The word bonsai means tray planting. Many people think that trees and plants are bonsaied for the purpose of growing them indoors, but traditionally bonsais are meant to grow outside. An oak bonsai tree is one of the most dramatic trees to miniaturise.
Start an oak bonsai in the spring before it's produced shoots and buds. Select an oak in a 1-gallon container. At the same time, select a low container that is a little wider than the width of the canopy of the potted oak tree.
Lay the container on its side and gently pull the tree out. Start at the base of the oak and use pruning shears to prune away small branches to define the trunk of the oak tree.
Clip the roots of the oak tree to the interior size of the container. The roots should be clipped to the depth of the container and in accordance with the canopy of the tree.
Place a layer of potting soil on the base of the container and set the roots of the oak on top. Position the trunk of the tree so it's either sitting straight up and down or lean it. Sprinkle potting soil over the roots and lightly pack down the soil.
Set the potted oak into a tub of water and let it soak for 10 minutes. Oaks in particular like a lot of moisture. Take the potted oak out of the tub and set it in a watering tray. Fill the tray with pebbles and set the bonsai container on top of them. Fill the tray with water to the height of the pebbles. As the soil dries out in the container it can draw more moisture up from the watering tray. Plus as the water evaporates into the air from the tray it humidifies the air around the bonsai. Check the water level in the watering tray every couple of days.
Apply slow release fertiliser granules to the surface of the soil. This way every time the bonsai is watered from above the soil, some of the fertiliser will leach down into the soil to feed the roots.
Make sure the bonsai gets enough light. If the tree is outdoors, set it in a location where it gets plenty of sunlight. If the bonsai is being grown indoors, place it within a foot of a window that faces east, west or south. If the window faces north then set up a grow light. Place it within 2 inches of highest point of the tree and leave it on at least 16 hours a day.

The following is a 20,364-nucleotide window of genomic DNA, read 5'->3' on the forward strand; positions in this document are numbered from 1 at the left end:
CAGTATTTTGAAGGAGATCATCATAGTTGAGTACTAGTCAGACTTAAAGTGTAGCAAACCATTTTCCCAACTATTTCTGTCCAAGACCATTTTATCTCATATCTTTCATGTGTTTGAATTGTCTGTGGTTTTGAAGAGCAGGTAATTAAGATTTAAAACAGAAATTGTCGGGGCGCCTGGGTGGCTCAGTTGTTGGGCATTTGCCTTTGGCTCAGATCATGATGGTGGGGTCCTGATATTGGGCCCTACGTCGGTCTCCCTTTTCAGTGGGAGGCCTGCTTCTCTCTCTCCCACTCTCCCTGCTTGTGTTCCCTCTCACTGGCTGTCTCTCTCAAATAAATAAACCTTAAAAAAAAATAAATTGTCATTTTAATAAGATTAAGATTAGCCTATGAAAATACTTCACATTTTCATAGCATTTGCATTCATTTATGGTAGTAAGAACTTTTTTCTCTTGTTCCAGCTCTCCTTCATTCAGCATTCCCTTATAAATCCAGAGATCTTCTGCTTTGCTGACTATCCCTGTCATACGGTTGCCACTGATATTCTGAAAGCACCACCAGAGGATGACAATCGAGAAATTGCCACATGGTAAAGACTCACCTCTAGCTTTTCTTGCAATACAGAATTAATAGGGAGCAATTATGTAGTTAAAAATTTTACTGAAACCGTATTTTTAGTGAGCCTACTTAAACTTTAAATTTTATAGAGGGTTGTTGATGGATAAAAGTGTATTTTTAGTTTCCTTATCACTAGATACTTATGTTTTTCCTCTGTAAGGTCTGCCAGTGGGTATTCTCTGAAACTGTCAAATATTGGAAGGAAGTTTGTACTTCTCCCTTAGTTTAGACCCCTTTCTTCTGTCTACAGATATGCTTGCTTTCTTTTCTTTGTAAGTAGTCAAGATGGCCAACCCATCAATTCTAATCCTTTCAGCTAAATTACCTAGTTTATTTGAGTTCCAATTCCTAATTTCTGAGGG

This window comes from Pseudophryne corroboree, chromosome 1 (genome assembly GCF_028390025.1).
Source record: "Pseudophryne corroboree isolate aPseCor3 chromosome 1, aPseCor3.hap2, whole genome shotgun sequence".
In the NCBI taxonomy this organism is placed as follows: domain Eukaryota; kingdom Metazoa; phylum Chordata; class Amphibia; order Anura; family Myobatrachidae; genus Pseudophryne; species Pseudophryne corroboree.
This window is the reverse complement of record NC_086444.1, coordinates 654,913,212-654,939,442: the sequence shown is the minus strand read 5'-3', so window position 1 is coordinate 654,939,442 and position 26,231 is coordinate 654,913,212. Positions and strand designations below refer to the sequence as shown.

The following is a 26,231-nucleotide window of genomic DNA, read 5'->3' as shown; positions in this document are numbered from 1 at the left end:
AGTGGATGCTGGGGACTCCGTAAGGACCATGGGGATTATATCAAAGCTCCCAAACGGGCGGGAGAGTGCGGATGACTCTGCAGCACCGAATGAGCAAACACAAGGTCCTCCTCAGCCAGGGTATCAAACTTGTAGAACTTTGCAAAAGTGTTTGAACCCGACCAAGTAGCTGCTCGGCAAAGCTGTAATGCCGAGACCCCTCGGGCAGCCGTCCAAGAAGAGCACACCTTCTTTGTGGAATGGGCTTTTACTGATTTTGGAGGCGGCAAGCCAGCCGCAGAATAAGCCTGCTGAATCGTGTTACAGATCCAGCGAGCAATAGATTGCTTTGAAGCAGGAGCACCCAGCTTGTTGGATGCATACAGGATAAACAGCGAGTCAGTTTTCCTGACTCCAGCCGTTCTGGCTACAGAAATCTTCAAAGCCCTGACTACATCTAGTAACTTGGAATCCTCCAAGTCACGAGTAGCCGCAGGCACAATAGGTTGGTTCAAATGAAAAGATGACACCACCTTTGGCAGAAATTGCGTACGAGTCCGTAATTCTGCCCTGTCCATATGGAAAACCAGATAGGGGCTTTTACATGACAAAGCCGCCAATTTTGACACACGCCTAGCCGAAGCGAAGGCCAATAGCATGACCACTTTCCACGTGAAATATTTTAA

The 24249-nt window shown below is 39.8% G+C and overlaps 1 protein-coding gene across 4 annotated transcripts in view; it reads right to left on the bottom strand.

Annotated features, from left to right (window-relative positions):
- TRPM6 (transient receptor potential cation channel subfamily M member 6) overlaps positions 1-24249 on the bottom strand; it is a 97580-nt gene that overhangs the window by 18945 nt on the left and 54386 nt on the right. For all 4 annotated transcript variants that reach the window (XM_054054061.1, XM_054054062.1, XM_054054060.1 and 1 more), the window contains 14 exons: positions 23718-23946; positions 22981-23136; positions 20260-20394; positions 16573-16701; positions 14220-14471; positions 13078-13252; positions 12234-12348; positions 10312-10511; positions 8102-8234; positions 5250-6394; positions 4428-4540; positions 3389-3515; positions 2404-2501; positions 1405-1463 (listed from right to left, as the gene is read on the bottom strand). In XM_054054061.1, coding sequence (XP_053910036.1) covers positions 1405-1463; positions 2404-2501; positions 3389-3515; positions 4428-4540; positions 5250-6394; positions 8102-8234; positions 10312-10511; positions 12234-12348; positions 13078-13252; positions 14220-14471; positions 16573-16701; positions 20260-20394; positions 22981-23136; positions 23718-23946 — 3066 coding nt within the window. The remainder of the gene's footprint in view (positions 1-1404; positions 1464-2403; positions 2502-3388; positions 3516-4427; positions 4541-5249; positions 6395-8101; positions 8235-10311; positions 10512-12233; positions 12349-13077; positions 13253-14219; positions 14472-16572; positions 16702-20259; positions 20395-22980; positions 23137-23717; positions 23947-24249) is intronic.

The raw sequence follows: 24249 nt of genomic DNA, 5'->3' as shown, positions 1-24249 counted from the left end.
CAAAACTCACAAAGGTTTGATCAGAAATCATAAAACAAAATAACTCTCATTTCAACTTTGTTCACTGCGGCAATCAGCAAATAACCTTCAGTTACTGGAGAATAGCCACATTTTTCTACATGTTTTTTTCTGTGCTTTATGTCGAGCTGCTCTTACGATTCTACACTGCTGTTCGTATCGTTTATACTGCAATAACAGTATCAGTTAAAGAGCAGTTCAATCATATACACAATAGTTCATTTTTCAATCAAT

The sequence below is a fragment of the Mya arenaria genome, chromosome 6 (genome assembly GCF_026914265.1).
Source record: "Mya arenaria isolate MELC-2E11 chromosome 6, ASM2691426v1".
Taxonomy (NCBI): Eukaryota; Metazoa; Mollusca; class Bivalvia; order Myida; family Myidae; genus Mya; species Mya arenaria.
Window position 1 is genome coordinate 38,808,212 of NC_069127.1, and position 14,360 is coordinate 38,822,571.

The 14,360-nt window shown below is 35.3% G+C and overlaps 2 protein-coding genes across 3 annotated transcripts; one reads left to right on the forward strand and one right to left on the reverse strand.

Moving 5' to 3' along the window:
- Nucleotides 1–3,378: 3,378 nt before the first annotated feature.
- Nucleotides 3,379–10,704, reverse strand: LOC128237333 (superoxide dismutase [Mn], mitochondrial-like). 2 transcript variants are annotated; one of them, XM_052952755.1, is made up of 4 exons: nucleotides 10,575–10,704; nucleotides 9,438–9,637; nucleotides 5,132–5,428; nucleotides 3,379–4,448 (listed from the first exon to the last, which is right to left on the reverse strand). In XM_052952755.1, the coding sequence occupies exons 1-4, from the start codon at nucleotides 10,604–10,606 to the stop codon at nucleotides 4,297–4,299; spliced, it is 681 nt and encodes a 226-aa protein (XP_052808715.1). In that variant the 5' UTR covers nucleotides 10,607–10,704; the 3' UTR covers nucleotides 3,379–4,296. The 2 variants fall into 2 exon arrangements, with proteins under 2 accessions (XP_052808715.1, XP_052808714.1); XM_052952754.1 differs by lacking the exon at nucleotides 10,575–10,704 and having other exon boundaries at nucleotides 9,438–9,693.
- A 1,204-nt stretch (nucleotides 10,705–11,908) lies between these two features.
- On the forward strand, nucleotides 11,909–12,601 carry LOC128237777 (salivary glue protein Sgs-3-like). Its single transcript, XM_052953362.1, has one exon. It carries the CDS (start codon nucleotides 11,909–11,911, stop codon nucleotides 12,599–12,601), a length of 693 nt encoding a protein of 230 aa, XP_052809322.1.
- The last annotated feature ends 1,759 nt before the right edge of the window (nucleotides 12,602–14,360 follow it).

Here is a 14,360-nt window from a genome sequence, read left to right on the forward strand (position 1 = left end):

Do heavy pruning in the winter or early spring before buds are set or new shoots have started growing to shape the tree. Remove branches that are too low, branches growing directly opposite from one another, and any branches growing in a switchback position. During the growing season, cut off any growth beyond the first or second sets of new leaves.
An oak tree bonsai is prone to oak scale. This is caused by an insect infestation that sucks the sap from the tree. If the bonsai is deficient in water, light and nutrients it's a perfect target for insect infestations. Oak scale looks like little orange bumps on the bark. For outdoor bonsai, the best way to get rid of scale is to prune the branches it appears on. Or introduce lady birds, which will eat the infesting insects. For indoor bonsai, dip a facial sponge in rubbing alcohol and gently rub over the orange bumps. Also, during the summer months the oak bonsai can develop powdery mildew. Apply a commercial fungicide to get rid of it.
Make sure any pruning shears or knives used for pruning are sharp and clean. Use a knife to shave down where a branch has been pruned so it's even with the trunk of the tree. This will help the wound heal over.
One of the most important things with bonsai trees is plenty of water. Always make sure your oak bonsai has enough water. Don't expose the tree to a lot of sunlight right after extensive pruning or repotting.
Tips and warnings
- Make sure any pruning shears or knives used for pruning are sharp and clean. Use a knife to shave down where a branch has been pruned so it's even with the trunk of the tree. This will help the wound heal over.
- One of the most important things with bonsai trees is plenty of water. Always make sure your oak bonsai has enough water.
- Don't expose the tree to a lot of sunlight right after extensive pruning or repotting.
Things you need
- Low container
- Pruning shears
- Potting soil
- Watering tray